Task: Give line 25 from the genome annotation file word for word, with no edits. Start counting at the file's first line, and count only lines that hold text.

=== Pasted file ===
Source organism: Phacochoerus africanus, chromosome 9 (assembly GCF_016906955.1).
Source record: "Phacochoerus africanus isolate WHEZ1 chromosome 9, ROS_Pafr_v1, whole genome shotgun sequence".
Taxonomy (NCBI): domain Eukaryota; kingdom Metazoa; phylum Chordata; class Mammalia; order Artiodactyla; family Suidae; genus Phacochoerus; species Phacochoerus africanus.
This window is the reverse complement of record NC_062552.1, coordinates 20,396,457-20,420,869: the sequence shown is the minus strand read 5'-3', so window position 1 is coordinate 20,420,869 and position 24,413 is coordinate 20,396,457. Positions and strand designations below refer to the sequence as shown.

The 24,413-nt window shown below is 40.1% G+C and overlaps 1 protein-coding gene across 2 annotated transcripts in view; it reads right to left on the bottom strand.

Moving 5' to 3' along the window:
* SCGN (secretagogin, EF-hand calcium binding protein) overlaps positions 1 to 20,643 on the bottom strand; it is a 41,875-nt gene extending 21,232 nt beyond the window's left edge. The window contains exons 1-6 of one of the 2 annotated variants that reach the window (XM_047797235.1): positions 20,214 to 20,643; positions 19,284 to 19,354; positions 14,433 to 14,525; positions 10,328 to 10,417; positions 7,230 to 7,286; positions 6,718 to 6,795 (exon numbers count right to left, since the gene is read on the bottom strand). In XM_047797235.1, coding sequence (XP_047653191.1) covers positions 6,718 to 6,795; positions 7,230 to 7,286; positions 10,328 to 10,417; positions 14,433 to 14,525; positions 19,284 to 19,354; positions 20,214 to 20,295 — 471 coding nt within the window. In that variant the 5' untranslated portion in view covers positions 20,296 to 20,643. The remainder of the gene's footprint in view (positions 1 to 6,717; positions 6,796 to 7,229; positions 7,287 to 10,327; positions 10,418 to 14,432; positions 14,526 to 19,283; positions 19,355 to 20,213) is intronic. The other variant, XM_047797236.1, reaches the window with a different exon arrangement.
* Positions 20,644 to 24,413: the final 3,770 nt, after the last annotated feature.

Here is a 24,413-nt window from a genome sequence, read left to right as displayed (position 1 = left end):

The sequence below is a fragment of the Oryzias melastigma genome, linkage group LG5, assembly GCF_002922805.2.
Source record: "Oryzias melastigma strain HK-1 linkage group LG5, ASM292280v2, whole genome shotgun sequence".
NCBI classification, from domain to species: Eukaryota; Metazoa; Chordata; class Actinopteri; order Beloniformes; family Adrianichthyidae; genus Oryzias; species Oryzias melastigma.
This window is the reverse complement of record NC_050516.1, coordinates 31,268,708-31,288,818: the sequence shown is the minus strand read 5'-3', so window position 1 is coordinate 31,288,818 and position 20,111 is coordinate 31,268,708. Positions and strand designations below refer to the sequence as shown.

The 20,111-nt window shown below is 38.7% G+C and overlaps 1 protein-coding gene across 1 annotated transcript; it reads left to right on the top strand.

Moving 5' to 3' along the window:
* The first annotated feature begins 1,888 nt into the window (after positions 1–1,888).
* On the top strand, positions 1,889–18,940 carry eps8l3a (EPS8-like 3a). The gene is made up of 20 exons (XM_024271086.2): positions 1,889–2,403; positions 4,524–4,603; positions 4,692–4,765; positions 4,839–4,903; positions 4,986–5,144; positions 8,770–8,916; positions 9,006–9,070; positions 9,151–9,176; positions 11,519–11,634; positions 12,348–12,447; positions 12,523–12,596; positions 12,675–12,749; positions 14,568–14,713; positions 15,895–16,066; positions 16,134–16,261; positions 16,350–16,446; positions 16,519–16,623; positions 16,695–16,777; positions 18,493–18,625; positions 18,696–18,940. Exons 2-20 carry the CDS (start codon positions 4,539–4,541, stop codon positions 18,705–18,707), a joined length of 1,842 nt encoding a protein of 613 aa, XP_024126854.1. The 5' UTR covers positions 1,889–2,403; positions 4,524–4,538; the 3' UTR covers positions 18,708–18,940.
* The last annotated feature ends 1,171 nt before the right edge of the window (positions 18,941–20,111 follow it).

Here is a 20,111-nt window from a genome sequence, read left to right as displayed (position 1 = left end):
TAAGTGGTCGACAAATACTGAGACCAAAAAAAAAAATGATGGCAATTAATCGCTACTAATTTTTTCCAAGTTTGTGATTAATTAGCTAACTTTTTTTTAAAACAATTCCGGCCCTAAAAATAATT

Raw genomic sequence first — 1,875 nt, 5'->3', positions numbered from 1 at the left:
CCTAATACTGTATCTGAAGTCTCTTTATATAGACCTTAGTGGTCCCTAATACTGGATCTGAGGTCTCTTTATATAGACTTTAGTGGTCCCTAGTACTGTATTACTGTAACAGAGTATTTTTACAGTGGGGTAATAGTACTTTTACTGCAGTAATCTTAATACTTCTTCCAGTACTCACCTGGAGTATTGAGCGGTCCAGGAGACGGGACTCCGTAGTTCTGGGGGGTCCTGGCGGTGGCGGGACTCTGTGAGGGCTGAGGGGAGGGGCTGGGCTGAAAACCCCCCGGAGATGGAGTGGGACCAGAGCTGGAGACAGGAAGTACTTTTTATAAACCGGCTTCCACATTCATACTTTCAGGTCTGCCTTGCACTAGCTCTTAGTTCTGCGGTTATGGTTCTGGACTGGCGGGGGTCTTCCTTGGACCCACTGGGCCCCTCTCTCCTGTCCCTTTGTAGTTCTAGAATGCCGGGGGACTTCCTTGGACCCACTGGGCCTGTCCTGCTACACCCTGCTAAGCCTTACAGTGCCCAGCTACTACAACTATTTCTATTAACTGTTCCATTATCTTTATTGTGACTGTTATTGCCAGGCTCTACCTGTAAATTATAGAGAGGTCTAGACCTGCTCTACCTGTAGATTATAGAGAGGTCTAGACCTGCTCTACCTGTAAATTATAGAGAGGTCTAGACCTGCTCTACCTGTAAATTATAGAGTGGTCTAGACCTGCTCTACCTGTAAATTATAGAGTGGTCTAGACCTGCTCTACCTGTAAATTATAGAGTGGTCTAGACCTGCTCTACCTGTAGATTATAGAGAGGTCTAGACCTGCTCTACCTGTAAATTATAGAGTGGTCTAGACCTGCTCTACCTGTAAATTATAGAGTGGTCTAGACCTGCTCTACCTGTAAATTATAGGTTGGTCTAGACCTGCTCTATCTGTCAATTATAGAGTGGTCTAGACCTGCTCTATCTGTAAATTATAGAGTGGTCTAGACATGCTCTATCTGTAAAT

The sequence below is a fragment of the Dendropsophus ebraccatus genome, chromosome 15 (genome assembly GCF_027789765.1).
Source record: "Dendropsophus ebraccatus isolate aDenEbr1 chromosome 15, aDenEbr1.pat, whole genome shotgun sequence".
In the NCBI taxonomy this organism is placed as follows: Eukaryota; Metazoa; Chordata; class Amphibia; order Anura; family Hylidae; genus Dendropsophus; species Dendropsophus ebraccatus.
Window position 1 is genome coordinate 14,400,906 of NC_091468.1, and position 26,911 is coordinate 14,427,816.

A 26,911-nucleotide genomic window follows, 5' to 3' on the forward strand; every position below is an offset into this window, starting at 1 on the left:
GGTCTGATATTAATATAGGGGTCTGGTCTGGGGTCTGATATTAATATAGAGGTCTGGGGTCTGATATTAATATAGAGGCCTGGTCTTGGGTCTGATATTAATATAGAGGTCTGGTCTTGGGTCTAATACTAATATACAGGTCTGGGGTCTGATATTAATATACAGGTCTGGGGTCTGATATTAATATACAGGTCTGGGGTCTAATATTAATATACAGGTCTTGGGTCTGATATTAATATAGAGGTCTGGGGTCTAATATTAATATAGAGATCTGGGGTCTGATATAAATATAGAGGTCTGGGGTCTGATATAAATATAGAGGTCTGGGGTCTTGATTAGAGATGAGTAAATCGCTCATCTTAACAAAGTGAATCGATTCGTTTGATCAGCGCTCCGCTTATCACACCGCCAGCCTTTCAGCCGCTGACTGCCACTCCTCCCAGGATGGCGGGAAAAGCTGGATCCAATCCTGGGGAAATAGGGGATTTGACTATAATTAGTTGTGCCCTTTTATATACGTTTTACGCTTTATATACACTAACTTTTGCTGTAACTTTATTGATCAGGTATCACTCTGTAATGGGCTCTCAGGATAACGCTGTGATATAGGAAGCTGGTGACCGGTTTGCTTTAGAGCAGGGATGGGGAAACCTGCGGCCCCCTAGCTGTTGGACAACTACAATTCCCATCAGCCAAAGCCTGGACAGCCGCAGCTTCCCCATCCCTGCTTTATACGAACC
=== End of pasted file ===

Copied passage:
In the NCBI taxonomy this organism is placed as follows: Eukaryota; Metazoa; Chordata; class Amphibia; order Anura; family Hylidae; genus Dendropsophus; species Dendropsophus ebraccatus.